miley cyrus and the sexualisation of the music industry
Miley Cyrus no longer wants ‘Disney star’ attached to her name. The fact of the matter is, she’s twenty years old, and her work on ‘Hannah Montana’ was done when she was a young adolescent. She’s maturing into a woman, and wants the world to know it. And her recent performance at the VMAs was just one of the ways in which Cyrus is stating this to the world.
Just in case you missed the performance about which the Internet basically exploded, I will now run through the main points which caused this consternation. (I would provide a link to the performance on YouTube, but due to copyright restrictions, I’m sure the link would only work for a further day or two before it is forcibly removed.)
- Miley emerges from a giant teddy bear prop, wearing a teddy bear teddy (yes I’m aware that’s confusing). Sticks tongue out of her mouth excessively.
- she sings her newest single ‘We Can’t Stop’, albeit slightly out of tune, with a series of dancers also dressed as teddy bears. Sticks tongue out of her mouth excessively.
- Robin Thicke, the artist behind ‘Blurred Lines’ then comes on stage to perform said song with Miley. Miley now strips down to almost identical outfit to that which is worn by the women in the ‘Blurred Lines’ video clip. Sticks tongue out of her mouth excessively.
- ‘Blurred Lines’ is performed, Miley twerks and grinds on Robin Thicke’s crotch, making sexual gestures on herself with a giant foam hand, for some reason (maybe she’ll announce her new promotional deal with Coles in the days to come). Sticks tongue out of her mouth excessively (with it this time landing on Robin Thicke).
So there you have it. As I said, the Internet and social media went crazy over this performance, labelling Cyrus everything from a “train-wreck” to a “whore”, and Robin Thicke was basically ignored, presumed innocent in the whole thing. Cherchez La Femme’s Karen Pickering really summed it up with her Tweet at the time saying that this was yet another example of slut-shaming on a global level, all directed towards the young Cyrus. For some reason, the performance of the ever-evocative Lady Gaga, or even from Katy Perry, was more or less completely ignored. Why all of the attention directed at Miley?
For one thing, it’s because she clearly craves this attention. And she’s clearly gotten it, so she’s achieved her goal in this regard. And it’s the kind of attention that she wants as well – the kind that acknowledges her as a young woman aware of her sexuality as an adult (rather than the previous attention she had garnered as a child star, and as the daughter of Billy Ray Cyrus). In other words, being something like many other twenty year old women out there in the big wide world, only with a career and a lifestyle which allows for its projection into social media circles. It’s simply a shame that the expression of female sexuality is demonised to the extent that it is – one only needs to search Miley Cyrus’ name in Twitter to see the reactions and spiteful language directed at her, as well as the creation of ridiculing Facebook pages.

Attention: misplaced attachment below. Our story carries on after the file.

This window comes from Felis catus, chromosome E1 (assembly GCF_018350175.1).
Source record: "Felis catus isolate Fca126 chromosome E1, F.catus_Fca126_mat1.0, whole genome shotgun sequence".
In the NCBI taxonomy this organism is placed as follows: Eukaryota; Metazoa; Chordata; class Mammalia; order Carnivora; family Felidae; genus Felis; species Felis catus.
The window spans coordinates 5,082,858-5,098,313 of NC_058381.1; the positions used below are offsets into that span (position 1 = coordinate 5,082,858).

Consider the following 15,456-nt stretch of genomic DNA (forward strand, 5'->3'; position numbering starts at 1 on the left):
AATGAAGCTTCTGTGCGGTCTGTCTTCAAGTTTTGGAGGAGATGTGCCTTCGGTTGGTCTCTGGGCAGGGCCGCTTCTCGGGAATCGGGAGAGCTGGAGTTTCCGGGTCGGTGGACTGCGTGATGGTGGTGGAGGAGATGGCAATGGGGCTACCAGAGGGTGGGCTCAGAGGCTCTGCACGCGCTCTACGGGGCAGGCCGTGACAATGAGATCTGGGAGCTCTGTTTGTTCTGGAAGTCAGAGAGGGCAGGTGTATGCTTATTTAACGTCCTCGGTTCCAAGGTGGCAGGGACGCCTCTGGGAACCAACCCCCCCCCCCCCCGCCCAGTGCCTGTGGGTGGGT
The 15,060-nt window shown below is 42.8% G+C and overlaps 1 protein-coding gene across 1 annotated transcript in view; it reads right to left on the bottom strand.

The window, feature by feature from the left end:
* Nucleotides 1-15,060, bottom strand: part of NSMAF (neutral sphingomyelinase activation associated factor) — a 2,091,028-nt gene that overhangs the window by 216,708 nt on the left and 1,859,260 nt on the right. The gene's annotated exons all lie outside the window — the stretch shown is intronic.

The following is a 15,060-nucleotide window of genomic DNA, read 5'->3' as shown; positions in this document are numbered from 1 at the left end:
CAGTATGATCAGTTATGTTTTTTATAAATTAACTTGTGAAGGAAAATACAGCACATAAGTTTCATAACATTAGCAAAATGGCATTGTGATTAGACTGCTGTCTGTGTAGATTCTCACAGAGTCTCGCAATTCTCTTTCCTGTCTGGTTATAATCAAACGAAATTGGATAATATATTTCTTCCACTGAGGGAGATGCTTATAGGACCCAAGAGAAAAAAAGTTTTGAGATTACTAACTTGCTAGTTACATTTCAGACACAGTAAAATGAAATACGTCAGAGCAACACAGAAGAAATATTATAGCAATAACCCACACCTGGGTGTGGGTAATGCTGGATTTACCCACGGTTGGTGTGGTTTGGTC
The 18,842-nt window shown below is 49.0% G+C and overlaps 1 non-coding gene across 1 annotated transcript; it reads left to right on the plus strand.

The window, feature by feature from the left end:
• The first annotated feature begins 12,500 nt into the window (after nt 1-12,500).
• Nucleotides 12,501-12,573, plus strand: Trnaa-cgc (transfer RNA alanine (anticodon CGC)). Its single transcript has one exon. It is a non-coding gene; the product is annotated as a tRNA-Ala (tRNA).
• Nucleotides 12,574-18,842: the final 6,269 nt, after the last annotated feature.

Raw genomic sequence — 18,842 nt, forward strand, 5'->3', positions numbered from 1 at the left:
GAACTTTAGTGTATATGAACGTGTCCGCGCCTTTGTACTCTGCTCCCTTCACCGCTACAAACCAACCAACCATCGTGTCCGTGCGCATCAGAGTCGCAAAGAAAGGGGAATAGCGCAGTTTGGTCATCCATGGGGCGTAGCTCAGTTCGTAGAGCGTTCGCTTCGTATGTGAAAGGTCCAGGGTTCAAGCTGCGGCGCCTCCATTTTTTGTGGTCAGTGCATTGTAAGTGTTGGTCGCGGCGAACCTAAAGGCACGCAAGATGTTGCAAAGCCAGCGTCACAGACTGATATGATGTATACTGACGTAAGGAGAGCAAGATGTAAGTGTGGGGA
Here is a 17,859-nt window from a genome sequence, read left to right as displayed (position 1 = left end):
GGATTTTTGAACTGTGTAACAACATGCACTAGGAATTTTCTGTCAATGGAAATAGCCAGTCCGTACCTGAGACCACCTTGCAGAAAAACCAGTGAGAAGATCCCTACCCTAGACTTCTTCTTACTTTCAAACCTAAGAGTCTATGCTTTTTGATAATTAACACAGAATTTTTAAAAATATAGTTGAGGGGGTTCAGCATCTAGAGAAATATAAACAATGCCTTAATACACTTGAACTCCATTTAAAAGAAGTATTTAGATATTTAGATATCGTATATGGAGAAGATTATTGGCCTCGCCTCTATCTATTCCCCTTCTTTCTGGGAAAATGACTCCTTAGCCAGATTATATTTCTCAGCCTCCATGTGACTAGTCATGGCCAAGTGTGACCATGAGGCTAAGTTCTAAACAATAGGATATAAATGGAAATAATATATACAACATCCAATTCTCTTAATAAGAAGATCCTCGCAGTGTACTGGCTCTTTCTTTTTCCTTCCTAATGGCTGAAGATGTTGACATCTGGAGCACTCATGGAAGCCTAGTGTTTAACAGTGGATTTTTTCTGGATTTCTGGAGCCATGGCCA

Anyway, Miley Cyrus is just one person in the popular music business who uses sex and sexual innuendos to draw attention to herself, and to her music. Look at Robin Thicke, the silent participant in this performance (note: sarcasm). He used sex and the sexualised image of might-as-well-be completely naked women to draw attention to ‘Blurred Lines’. And that’s just a recent example. It’s been happening for years in the music industry, especially since the rise in popularity of the music video as a means of accessing both the artist and the artist’s music. Miley Cyrus once again drew attention to herself with her video clip for her most recent single ‘We Can’t Stop’ due to its sexualised content. In a similar way, nearly ten years ago Fiona Apple drew similar attention to herself for her music video for ‘Criminal’, released when Apple was the same age as Cyrus is now. Even before this, the now-iconic Elvis Presley was even banned from television screens due to the style in which he performed and danced. So this is hardly a new practice.
So the issue isn’t really with Miley, as she’s certainly not alone in having potentially explicit content in her videos and her performances. The question really is why do musicians feel the compulsion to sexualise themselves? Isn’t their job solely to make music, and to entertain in their performances, rather than to sell themselves and their bodies as part of this?
I suppose conclusion to be reached is that this should be the case – but it isn’t. In the music industry of today, appearance and sexualised content is just part and parcel of what’s expected of popular artists, both men and women. Fortunately, this isn’t a blanket theory, and not all popular artists fit this mould, but it’s becoming this way. This could come down to society’s fixation with appearances and body figures, perpetuated by mainstream media outlets. Or it could be due to the fact that really, music is a product, and this product must be sold – any sex sells.
In other words, there are plenty of motivating factors behind Miley’s and any other popular music artist’s decision to perform or present themself in a sexualised manner. Personally, I believe that the only mistake that Miley made in her VMA performance was aligning herself with ‘Blurred Lines’, a song which sends entirely the wrong kind of message to society (and which has been fabulously analysed by Lip, which I strongly recommend reading). Otherwise, she didn’t really do anything wrong. She’s a popular music artist, after all.